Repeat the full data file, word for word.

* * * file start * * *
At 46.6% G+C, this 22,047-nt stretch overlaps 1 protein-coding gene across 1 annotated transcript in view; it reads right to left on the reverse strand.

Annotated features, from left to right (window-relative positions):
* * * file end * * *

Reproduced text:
At 46.6% G+C, this 22,047-nt stretch overlaps 1 protein-coding gene across 1 annotated transcript in view; it reads right to left on the reverse strand.

Annotated features, from left to right (window-relative positions):